How Card Issuers Can Make BNPL Work
Goldman Buys GreenSky, CFPB Warns on ISAs, Another BAML Overdraft Alternative
Hey all, Jason here.
With the last few days of summer slipping away, you know what that means: pumpkin spice latte season! (Just kidding, that started a month ago.)
If there is one thing I am looking forward to this fall, it’s the return of in-person conferences — starting with Money2020 Europe this week. Hosted in Amsterdam, how could I not attend? If you’re going and want to meet up, give me a shout!
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Revolut, Monzo, Curve, Chase & Capital One Buy Now, Pay Later News
No, it’s not your imagination. Lately, it seems like there is major BNPL-related news nearly every day. In just the last couple weeks, we’ve seen announcements from…
CEO Nikolay Storonsky teased a future BNPL offering in an interview with UK paper the Evening Standard, saying in an interview (emphasis added):
“Simply a button which you switch on and then your card becomes a buy now pay later product. Instead of paying upfront everything, you pay a third and then in two weeks time we charge you a third and then another third.”
At this point, it’s unclear exactly what the terms or the UX of the product would be. Revolut has said the BNPL offering is in early development, and that it plans to begin trialling the offering in European markets next year.
Meanwhile, the UK-only Revolut rival beta launched its own BNPL offering, Monzo Flex.
The feature requires an upfront application that determines a user’s credit limit. Users then have the option of using the Monzo app to convert past purchases over £30 into a no-cost “pay in 4” plan or longer-term plans at 19% APR.
With an upfront application, credit limit, and 19% APR, Monzo’s BNPL feature really starts to resemble that much maligned product it intends to replace, doesn’t it?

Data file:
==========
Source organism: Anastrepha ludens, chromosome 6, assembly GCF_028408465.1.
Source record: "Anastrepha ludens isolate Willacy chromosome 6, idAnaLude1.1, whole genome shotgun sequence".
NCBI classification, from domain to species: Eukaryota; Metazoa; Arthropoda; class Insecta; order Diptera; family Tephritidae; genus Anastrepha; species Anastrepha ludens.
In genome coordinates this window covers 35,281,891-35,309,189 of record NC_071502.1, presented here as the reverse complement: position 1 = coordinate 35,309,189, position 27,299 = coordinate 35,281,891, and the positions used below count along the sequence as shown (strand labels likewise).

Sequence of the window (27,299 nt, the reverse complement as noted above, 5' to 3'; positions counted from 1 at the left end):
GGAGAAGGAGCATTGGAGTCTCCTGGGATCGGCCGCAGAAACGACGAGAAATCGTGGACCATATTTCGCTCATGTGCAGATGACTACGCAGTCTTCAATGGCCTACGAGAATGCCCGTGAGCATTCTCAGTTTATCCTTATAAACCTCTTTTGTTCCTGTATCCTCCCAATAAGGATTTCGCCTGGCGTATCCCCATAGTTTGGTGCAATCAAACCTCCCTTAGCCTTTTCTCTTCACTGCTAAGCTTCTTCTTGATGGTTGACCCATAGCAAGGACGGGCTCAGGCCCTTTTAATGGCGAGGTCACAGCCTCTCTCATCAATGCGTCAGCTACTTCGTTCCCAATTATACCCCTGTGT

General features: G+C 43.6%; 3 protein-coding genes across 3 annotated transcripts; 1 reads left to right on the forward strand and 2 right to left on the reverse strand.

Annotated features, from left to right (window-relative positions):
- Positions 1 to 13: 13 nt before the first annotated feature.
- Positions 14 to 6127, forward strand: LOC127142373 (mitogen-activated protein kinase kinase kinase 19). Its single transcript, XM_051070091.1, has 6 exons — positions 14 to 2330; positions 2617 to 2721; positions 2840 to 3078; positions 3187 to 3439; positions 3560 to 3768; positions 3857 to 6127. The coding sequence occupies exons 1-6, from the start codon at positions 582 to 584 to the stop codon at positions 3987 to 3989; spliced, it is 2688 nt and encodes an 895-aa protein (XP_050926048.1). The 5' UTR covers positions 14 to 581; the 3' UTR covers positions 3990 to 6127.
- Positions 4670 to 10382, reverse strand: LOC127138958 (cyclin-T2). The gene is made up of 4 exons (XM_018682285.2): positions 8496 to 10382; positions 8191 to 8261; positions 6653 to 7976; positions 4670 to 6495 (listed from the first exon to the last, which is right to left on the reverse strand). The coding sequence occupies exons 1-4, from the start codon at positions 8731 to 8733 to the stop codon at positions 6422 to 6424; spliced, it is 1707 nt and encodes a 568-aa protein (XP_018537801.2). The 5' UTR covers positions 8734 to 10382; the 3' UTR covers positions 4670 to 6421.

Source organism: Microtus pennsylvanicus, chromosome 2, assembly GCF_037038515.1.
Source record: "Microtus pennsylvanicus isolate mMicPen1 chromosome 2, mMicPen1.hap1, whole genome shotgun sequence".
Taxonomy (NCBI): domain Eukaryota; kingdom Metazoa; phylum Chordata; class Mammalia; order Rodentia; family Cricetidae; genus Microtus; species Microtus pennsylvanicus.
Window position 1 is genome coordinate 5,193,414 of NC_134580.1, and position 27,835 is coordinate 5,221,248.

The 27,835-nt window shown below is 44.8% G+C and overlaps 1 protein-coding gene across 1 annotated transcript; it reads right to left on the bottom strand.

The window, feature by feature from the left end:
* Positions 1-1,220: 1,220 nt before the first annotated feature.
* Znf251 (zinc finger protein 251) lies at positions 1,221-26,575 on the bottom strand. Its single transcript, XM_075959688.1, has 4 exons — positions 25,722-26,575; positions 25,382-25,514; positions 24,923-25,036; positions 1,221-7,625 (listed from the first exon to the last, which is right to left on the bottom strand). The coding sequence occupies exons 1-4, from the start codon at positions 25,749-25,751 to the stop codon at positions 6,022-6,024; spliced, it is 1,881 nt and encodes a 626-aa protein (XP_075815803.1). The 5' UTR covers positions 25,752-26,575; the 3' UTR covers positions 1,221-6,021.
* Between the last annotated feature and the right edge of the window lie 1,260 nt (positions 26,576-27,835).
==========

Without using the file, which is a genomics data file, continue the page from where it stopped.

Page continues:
The same day Monzo announced its BNPL feature, UK all-in-one card startup Curve revealed its own BNPL offering — also called Flex (imagine the embarrassment!)
The feature lets users “go back in time” by selecting a payment they’ve made up to 12 months ago and converting it into an installment plan, though they’ll need to pay an average of 13% APR for the privilege. Like Monzo Flex, Curve Flex is currently waitlist-only.
On the other side of the pond, Marianne Lake, co-CEO of Chase’s consumer bank and rumored potential successor to Jamie Dimon, dropped hints about America’s largest bank’s plans for its own version of buy now, pay later.
At last week’s Barclays financial services conference, Lake said (emphasis added):
“Customers are increasingly looking for flexibility in how they pay. Do we feel like we need to innovate in the lending space to continue to provide the products and services that our customers want? Yes, we do. We may not be a first mover in buy now, pay later, but we have the full suite of payment lending and commerce capabilities. Over the longer term, I think that's the bigger picture.”
Chase has developed features to try to entice users to tap unused credit lines of cards they already hold: My Chase Loan, which lets users take an installment-style loan at a lower APR against a credit line they already hold; and My Chase Plan, which allows users to select a credit card transaction and convert it into installments after the fact.
Still, compared to the simplicity (and zero cost) of most pay-in-4 offerings, it’s unsurprising Chase’s features haven’t gotten much traction.